“If you’re going to be a filmmaker for an organization like National Geographic, you’ve got to be a storyteller,” Emery says. “I see stories being told all the time—all kinds of characters with their own little worlds. The animals can tell their own story. If you listen well enough, they do.”
Some of their stories are not suitable for children’s bedtime, like the time he was on location in Cuba filming a particularly aggressive and vicious species of crocodile that can literally leap 6 feet straight up into the air and grab prey out of the trees. Or, when on another assignment, he found himself in an open field filming a 1,200-pound grizzly bear.
“There were no trees nearby and you couldn’t outrun a grizzly anyway. I don’t underestimate them. They’re among the largest land predators in the world and the males will even kill the cubs to bring the females back into estrus. They don’t have a Judeo-Christian ethic,” he says wryly. “We have a few tricks of the trade that usually keep us out of trouble and have been very successful for a long time.”
From the Heart
Sometimes, it’s the place that tells the story. In Emery’s heartfelt homage to Ocala’s fabled local waterway, the film Out of the Mist: A Silver River Story, he not only captures the legacy of Silver Springs as a tourist attraction and the setting for major movies and television shows, such as Tarzan, Sea Hunt and Moonraker, but also includes breathtaking close-ups of indigenous wildlife and memorable interviews with four longtime captains of the iconic glass-bottom boats. The film also addresses the environmental threats to the future of the once pristine waterway, something of great concern to Emery.
A special screening of the fi lm at Ocala’s historic Marion Theatre in 2019, where it premiered, was followed in 2021 by the unveiling of a bronze plaque commemorating Emery’s place in the Ocala Film Foundation’s Walk of Fame in front the theater. The walk also includes plaques dedicated to Silver Springs photographer Bruce Mozert, underwater cinematographer Jordan Klein Sr. and musical producer Bruce Swedien, all local talents who inspired or mentored Emery.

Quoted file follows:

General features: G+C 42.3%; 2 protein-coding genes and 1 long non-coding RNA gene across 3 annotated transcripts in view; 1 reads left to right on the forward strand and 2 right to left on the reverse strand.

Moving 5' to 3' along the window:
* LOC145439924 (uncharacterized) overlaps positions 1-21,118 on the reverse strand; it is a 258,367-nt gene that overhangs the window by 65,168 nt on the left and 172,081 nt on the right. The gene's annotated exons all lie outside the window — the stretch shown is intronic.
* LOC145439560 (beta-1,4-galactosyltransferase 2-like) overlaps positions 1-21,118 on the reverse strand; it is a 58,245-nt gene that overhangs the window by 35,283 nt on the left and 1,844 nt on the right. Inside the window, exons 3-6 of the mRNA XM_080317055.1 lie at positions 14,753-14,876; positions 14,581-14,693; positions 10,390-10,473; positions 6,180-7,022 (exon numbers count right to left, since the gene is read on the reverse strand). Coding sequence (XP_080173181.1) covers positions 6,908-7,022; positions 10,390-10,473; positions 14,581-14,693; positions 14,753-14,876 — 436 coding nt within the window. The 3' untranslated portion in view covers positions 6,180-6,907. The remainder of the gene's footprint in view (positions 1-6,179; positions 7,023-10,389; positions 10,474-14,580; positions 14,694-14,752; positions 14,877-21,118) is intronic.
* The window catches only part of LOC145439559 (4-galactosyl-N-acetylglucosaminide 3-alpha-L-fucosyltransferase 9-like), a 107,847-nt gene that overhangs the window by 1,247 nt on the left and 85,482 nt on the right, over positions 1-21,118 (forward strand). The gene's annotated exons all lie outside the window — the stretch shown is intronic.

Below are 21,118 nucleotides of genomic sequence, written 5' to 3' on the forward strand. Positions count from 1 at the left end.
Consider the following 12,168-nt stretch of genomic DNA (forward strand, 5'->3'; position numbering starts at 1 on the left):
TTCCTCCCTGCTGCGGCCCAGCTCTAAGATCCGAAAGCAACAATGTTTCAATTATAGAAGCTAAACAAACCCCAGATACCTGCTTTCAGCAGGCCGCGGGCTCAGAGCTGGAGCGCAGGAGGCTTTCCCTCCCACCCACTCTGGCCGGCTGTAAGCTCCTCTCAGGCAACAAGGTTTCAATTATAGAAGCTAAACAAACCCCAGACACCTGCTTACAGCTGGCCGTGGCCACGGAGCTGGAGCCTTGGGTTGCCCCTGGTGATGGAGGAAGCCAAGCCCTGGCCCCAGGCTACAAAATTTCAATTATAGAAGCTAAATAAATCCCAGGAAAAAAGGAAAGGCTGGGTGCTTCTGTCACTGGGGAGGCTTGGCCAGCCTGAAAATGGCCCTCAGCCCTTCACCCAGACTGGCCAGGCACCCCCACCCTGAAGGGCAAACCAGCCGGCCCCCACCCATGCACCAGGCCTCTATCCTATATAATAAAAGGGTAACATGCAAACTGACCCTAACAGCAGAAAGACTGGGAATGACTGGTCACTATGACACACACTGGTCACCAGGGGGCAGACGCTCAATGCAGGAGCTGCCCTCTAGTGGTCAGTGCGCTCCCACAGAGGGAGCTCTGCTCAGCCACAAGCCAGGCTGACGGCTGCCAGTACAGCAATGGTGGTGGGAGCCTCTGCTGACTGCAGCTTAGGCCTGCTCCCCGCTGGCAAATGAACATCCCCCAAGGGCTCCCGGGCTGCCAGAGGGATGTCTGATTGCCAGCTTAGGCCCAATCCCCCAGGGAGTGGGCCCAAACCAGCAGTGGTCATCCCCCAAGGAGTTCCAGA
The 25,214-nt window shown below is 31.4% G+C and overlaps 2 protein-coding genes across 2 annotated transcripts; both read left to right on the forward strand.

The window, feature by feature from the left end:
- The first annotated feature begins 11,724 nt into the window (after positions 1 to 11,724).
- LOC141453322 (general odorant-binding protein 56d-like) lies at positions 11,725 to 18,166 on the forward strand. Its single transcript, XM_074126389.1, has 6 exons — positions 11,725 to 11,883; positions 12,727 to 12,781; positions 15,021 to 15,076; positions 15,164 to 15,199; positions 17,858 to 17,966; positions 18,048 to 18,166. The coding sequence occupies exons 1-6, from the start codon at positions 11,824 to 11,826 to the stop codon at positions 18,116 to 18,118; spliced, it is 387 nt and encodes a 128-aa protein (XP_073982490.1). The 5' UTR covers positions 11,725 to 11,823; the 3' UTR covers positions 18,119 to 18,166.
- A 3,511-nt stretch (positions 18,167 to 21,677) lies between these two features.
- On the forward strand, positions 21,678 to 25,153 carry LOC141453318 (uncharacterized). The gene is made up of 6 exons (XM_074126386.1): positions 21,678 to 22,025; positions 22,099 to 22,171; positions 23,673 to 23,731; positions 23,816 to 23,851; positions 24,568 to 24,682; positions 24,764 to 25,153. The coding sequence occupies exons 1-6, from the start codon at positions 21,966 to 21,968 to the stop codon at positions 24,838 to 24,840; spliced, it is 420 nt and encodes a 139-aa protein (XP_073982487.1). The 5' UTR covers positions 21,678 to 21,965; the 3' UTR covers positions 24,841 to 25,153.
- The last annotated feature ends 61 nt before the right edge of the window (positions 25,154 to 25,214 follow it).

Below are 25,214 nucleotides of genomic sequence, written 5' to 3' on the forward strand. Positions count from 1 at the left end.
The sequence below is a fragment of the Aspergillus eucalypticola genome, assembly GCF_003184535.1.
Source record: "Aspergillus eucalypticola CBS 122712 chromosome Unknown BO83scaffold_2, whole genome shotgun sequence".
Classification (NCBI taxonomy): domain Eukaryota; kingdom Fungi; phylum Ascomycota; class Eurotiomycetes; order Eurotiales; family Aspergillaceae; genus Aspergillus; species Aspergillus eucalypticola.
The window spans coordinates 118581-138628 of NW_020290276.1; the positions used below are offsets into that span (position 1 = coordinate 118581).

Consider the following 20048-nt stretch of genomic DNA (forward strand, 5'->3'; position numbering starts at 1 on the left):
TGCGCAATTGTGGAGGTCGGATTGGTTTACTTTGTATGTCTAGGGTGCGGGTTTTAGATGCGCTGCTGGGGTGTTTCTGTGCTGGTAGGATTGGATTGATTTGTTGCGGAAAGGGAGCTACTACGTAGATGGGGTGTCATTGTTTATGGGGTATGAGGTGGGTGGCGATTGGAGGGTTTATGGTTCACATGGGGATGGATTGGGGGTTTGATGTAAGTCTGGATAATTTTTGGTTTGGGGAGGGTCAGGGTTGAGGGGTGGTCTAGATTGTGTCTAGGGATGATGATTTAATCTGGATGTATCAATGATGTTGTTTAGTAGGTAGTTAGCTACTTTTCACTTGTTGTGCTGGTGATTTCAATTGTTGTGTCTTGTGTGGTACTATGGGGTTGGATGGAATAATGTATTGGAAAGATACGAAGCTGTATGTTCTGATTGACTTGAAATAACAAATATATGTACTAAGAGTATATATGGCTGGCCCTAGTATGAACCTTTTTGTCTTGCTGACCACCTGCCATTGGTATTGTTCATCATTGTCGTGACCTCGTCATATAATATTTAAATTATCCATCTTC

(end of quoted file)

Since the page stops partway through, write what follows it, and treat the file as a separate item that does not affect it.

“It’s extremely humbling because they are stunning human beings,” Emery says of the honor. “I never thought I would ever be in the same group with them.”
Although Emery says the next places he’d love to visit are the Pacific Rim nations and Asia, one of his most recent projects kept him here in Marion County for almost two full months of filming: a soon-to-be-released six-part National Geographic TV series, America the Beautiful. It will air on Disney Plus and, according to the producers, will explore, “America’s breathtaking landscapes and wildlife” and how its “unique geography drives the forces of nature to extremes, shaping and reshaping the land and throwing down new challenges for life.” A trailer is available for watching online.
Love and Persistence
Emery says he grew up in a Christian home and is still active in his church. According to him, “The most important notion in the Bible is that God is love.”
“In my work, I want people to love what they’re seeing,” he offers. “If I put love in the show, people can translate what they see into, ‘I want to take care of that.’”
In that way, he says, he can deliver a message “without hitting them over the head with a hammer.”
“You have to lay it out as an honest story, which is harder to do,” he stresses. “But if you do it that way, you have a chance of affecting people in a really strong way.”
As to the secret to his own successful career, Emery says it’s all about persistence and being surrounded by great people. “Ocala is a spectacular place,” he says. “I’m so stunned that we recently had three Winter Olympic medalists from one little town, and we have no ice. That’s amazing.”
And so is Mark Emery—a homegrown boy whose life’s work has put the world of wildlife within everyone’s reach.